This article is about basic sound management. For advanced topics see Pro Audio.
Arch sound system consists of several levels:
- Drivers and interface – hardware support and control
- Usermode API (libraries) – utilized and required by applications
- (optional) Usermode sound servers – best for the complex desktop, needed for multiple simultaneous audio apps, and vital for more advanced capabilities e.g. pro audio
- (optional) Sound frameworks – higher-level application environments not involving server processes
Default Arch installation already includes kernel sound system, namely ALSA, and lots of utilities for it, to be installed from official repositories. Ones who want additional features can switch to another one (namely OSS) or install one of several sound servers.
Drivers and Interface
- The Advanced Linux Sound Architecture (ALSA) — A Linux kernel component providing device drivers and lowest-level support for audio hardware.
- http://www.alsa-project.org/ || present in stock kernel
- The Open Sound System (OSS) — An alternative sound architecture for Unix-like and POSIX-compatible systems. OSS version 3 was the original sound system for Linux and is in the kernel, but was superceded by ALSA in 2002 when OSS version 4 became proprietary software. OSSv4 became free software again in 2007 when 4Front Technologies released its source code and provided it under the GPL. Does not support as wide a variety of hardware as ALSA, but does better for some.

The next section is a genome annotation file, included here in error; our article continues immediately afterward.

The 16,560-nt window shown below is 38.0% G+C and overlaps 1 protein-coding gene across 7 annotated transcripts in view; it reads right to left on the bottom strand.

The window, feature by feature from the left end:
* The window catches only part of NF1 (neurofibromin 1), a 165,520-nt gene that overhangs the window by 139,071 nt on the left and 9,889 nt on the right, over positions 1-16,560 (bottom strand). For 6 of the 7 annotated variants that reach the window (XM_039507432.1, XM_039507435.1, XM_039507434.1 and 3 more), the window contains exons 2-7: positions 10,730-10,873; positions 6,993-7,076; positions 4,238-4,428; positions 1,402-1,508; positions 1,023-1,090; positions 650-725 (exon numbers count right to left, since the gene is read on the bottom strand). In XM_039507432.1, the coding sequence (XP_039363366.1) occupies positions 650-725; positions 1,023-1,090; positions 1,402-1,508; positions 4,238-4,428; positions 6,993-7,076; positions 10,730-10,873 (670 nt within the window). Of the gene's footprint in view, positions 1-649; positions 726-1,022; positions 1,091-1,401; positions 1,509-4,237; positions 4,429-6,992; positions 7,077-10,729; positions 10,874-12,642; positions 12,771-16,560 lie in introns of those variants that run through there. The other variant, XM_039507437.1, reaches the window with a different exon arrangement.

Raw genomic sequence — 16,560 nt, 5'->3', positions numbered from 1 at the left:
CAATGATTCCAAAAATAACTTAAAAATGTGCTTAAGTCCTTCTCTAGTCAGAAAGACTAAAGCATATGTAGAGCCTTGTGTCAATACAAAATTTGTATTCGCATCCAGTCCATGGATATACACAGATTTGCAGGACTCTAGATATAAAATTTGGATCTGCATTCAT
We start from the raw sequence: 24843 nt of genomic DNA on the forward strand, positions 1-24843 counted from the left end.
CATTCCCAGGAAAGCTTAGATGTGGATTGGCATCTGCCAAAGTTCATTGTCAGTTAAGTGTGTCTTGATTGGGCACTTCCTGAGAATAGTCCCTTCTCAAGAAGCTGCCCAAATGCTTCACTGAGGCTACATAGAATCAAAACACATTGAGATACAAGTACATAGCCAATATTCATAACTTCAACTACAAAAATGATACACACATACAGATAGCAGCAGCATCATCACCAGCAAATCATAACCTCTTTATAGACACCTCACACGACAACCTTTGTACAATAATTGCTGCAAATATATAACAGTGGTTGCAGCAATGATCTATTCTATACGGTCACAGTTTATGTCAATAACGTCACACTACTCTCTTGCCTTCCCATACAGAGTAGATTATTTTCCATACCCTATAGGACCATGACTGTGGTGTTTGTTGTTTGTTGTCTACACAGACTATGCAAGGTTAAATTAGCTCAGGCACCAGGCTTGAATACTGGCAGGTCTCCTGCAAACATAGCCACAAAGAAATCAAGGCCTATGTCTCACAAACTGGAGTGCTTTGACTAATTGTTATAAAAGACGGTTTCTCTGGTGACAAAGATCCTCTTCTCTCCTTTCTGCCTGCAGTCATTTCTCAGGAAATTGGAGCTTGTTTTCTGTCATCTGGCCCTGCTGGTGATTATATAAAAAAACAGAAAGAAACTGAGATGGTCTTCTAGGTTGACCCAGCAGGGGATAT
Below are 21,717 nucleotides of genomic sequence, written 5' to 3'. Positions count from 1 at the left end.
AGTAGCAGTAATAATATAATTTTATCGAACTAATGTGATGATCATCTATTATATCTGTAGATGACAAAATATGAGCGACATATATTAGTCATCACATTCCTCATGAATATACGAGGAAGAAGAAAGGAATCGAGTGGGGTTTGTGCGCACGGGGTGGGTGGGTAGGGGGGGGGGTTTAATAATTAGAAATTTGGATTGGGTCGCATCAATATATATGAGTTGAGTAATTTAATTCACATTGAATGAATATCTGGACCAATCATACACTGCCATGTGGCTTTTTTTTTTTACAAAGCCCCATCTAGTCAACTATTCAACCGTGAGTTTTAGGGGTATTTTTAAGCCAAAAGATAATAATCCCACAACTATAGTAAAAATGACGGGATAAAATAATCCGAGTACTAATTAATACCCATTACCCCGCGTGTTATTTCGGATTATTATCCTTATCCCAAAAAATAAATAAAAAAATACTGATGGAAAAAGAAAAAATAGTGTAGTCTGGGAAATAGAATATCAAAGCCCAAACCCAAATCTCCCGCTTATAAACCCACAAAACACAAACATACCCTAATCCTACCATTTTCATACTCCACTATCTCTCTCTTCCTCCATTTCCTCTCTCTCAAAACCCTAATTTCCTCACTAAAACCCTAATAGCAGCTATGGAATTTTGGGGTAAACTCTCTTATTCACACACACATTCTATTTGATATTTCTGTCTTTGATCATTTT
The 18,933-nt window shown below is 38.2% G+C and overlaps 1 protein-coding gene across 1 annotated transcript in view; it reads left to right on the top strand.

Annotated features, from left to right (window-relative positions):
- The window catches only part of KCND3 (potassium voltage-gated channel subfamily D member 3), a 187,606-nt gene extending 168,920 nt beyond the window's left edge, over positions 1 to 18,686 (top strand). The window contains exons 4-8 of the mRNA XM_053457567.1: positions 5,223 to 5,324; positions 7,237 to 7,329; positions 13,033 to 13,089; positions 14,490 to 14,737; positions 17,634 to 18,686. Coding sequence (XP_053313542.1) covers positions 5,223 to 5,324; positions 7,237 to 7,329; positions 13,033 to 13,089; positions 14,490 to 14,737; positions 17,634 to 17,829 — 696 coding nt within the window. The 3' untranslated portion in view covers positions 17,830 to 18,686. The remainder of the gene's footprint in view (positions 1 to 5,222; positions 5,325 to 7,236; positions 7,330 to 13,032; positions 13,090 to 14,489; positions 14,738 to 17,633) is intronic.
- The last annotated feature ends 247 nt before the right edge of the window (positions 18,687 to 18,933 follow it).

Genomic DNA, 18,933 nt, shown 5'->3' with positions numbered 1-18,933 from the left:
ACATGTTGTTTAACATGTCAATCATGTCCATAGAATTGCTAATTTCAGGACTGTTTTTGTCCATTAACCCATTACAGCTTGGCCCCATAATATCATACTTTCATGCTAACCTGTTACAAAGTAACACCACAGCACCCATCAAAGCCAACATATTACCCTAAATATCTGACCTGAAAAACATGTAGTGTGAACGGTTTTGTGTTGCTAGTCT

- PulseAudio — A very popular sound server, usable by most common desktop Linux applications today. Very good at handling multiple simultaneous inputs, and can do network audio as well. Very easy to get working, in fact very often all one has to do is install the package and it will automatically run. Not intended for pro audio low-latency applications.
- The Jack-Audio-Connection-Kit — The older edition of a sound server for pro audio use, especially for low-latency applications including recording, effects, realtime synthesis, and many others. Although this edition is the older, it retains a very active and devoted development team, and which edition to use is not clear, trial and error is often helpful.
- JACK2 — This is the newer edition of JACK, designed explicitly towards multi-processor systems, and also includes transport over network.
- JACK2 with D-Bus — This is JACK2 with a different startup architecture, capable of running well at all times in coexistence with PulseAudio and non-JACK applications, which is a problem for the other two categories of JACK setup.
- NAS — This is a sound server supported by some major applications.